Order of Canada too easy to get and leans to the left, says radio host

Steve Mertl
National Affairs Contributor
Daily Brew

Radio open-line host Charles Adler has a bee in his bonnet about the Order of Canada.

Governor General David Johnston announced the latest list of 66 appointments on Dec. 30. It includes former Liberal prime minister Paul Martin at the highest rank of companion, Canada's former top soldier Gen. Rick Hillier and hockey coach Scotty Bowman as officers and three dozen more as members of the order.

It's not clear what names on the new list may have set Adler off but in a column in the Toronto Sun he accuses the the advisory board that reviews nominations of bias in its selection process.

"The balance is so tilted to the left it's giving me a kink in my back," Adler writes in Friday's Sun. "In fact, some picks are a complete slap in the face of anyone with conservative sensibilities."

The current 11-member advisory council is headed by Beverley McLachlin, chief justice of the Supreme Court of Canada, and includes top Canadian academics, the deputy minister of Canadian Heritage and Wayne Wouters, the powerful clerk of the Privy Council and secretary to Prime Minister Stephen Harper's cabinet secretary.

The criteria for being appointed to the order include service to particular communities, such as the arts, the law, health, Canada or greater humanity.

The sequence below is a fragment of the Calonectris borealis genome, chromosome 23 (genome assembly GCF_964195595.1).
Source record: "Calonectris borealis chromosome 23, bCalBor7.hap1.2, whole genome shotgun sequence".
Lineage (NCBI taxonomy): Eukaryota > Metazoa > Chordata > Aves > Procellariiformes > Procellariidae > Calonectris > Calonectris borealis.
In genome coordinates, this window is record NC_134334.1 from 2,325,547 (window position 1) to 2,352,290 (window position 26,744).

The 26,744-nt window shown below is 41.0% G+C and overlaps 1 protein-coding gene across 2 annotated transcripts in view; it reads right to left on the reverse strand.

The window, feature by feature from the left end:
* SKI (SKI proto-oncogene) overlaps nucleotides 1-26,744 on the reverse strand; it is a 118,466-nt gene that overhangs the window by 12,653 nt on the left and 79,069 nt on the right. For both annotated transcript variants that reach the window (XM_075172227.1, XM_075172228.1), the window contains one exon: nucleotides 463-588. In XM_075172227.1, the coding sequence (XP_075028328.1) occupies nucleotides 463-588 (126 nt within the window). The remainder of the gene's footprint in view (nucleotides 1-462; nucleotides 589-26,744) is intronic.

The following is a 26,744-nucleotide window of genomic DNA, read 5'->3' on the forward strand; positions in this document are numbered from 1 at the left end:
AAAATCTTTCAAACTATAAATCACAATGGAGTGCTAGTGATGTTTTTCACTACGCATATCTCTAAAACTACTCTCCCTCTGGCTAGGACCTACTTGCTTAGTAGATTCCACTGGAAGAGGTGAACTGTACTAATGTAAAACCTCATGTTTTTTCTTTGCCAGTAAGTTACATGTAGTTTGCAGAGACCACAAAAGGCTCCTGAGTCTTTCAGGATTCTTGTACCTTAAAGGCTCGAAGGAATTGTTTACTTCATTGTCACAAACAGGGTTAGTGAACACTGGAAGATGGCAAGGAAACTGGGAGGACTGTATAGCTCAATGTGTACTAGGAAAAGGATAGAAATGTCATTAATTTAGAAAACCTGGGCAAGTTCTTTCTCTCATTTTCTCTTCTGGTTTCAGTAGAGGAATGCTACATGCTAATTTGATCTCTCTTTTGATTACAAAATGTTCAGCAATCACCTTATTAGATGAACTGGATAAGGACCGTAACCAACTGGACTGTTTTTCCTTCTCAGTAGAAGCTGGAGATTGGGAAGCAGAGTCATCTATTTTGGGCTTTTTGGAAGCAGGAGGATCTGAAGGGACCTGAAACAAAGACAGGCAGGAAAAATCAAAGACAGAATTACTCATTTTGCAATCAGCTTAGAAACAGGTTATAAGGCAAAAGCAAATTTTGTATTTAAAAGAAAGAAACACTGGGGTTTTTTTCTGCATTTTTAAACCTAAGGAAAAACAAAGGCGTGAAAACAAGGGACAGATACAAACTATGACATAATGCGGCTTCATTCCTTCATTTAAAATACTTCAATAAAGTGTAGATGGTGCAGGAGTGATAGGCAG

Adler thinks the award, established in Canada's centennial year of 1967, has been handed out like orders "at a fast-food restaurant," 6,000 in all.

"The medal is like some kind of toy in a kiddie meal box. And the bureaucratic bias turns my stomach like a burger that's been under the heat lamp for way to long."

Adler points to the awarding of the order to abortion doctor Henry Morgentaler and Elizabeth Bagshaw, who opened Canada's first birth-control clinic, as evidence of leftist bias.

"Those who choose for the Order certainly support pro-choice. Where are the pro-life activists?"

There are environmentalists such as "Saint David Suzuki" and Green party leader Elizabeth May, but not Greenpeace founder Patrick Moore, " a rational environmentalist who's seen the light on what a sustainable economy really is."

Former Conservative prime minister Brian Mulroney is there, and Reform party founder Preston Manning, but why not former Alberta premier Ralph Klein or Ontario's Mike Harris, Adler asks.

There are other oversights but what what really gets Adler's goat is the exclusion, so far, of Don Cherry, Canada's controversial hockey sage.

"Grapes, the icon for the Canadian people? Not just for the NHL, but as a tireless supporter of both kids' hockey and our proud military? It's disgusting," he fumes.

The order's vetting process needs some close scrutiny, he says.

"It doesn't pass my smell test. And it shouldn't pass yours either."

Should we assume that if Adler's name appears on a future list of order appointments, he won't be showing up at Rideau Hall to pick up his medal?